On the evening of May 24, a select group of Los Angeles car connoisseurs and big spenders got a sneak peek at the fastest, most expensive production car on the market -- the 2006 Bugatti Veyron 16.4. How fast? At its top speed of 250 mph, the Veyron could whisk you from Manhattan to Miami in just five hours. But with a price tag of $1.3 million, the Veyron is the kind of luxury you won't find parked in Jon Q. Babyboomer's image-conscious driveway.

The car was displayed at an "Evening of Luxury" at the O'Gara Coach Company, a premium auto dealer in Beverly Hills. "The most anticipated supercar of the 21st century and the finest luxury items, all at your fingertips," says O'Gara Coach president and CEO Ehren Bragg.

O'Gara -- which also carries Aston Martins, Bentleys, Lamborghinis, and Spykers -- sells more of the 50 Veyrons produced every year than any other auto dealer on the planet. Even so, the retailer maintains no excess inventory. All Veyrons are built to order with a $400,000 deposit, and there is a one-year waiting list, which made the May event a rare opportunity to see the supercar up close.

See a slideshow of the Veyron here.


The Veyron, arguably the most exclusive sports car of all time, inherits the celebrated legacy of the Bugatti nameplate. Although Volkswagen now owns the rights to the brand, the Bugatti name became famous for limousines and racing cars produced in the early 20th century. Antique Bugattis are among the most sought-after models on the classic auction circuit. (Designer and car collector Ralph Lauren has a 1937 Bugatti Type 57SC Gangloff Drophead and a 1938 Bugatti Type 57SC Atlantic Coupe, one of just three built.)

Bugatti was among the French auto makers that pioneered the streamlined, "goutte d'eau" or teardrop-shaped cars of the 1920s and 1930s. What started out as an exploration into aerodynamic forms that would allow for increased speed and fuel efficiency led to some of the most elegant cars ever designed.

The Veyron 16.4 is named for racing driver Pierre Veyron, who won the 24 hours of Le Mans in 1939 while driving for Bugatti. (The 16.4 refers to its 16 cylinders and 4 turbochargers.) The car is Bugatti's attempt to shatter current acceleration and top-speed records for production automobiles, while still achieving the pinnacle of style and luxury.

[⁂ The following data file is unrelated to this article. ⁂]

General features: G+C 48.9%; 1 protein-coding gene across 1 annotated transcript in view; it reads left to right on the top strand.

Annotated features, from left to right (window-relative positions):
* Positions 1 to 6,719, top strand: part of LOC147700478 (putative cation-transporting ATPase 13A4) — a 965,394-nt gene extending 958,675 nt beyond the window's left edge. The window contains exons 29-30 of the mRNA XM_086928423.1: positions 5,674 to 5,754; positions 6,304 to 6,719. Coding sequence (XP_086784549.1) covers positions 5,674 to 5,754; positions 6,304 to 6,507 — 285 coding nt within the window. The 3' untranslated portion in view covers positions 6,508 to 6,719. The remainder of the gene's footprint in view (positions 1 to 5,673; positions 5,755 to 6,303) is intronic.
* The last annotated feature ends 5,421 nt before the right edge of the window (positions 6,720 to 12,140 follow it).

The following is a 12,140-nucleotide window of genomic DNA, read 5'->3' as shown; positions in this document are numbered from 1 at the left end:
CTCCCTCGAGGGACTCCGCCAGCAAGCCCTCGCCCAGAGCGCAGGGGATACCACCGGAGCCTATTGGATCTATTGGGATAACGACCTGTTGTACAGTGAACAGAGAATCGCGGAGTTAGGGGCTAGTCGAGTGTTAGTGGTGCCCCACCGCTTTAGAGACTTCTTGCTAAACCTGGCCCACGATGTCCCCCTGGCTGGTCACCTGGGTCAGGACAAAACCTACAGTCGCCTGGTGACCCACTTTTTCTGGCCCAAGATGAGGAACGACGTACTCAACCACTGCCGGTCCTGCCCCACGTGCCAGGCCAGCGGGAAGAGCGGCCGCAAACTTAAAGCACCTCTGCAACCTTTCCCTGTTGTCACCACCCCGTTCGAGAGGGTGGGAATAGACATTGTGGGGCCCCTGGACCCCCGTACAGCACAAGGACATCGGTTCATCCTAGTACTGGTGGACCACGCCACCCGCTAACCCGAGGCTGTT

From a performance standpoint, the Veyron can't be evaluated by conventional standards; the power, speed, and technology (the seven-speed gearbox takes just 150 milliseconds to shift between gears) are unparalleled. Cranking out 987 horsepower, the Veyron needs just 2.5 seconds to reach 62 miles per hour, and will hit 250 mph flat-out in around 55 seconds. To put that power into perspective, the Veyron generates roughly as much horsepower as six potent Mini Cooper Ss combined.

Building the fastest production car on Earth is no easy task, and making it street legal, up to emissions code, luxurious, and dependable is near impossible. Such was the unique challenge of engineering this autobahn burner meets luxury touring coupe. Even consumers willing to drop $1.3 million on a car probably don't have a pit crew standing by for spare tires and on-the-fly tune-ups. Yet they have high standards for luxury.

The Veyron's interior is over-the-top: dove-skin upholstery, a lacquered bonsai shift lever topped by a solid-gold knob inlaid with narwhal horn. Options, such as a Swarovski crystal windshield, can drive the Veyron's seven-figure price even higher.

Despite the price tag, the Veyron is no cash cow for Bugatti. Company officials portray the car as an investment in the brand -- an offering so exclusive that it will rekindle excitement about the Bugatti name, and perhaps even earn Volkswagen engineering kudos that will rub off on the German auto maker's other luxury subsidiaries (Audi, Lamborghini, and Bentley). If the outrageous Veyron puts Bugatti back on the map, future models will be priced to sell in higher volumes. Though it will always be synonymous with luxury.

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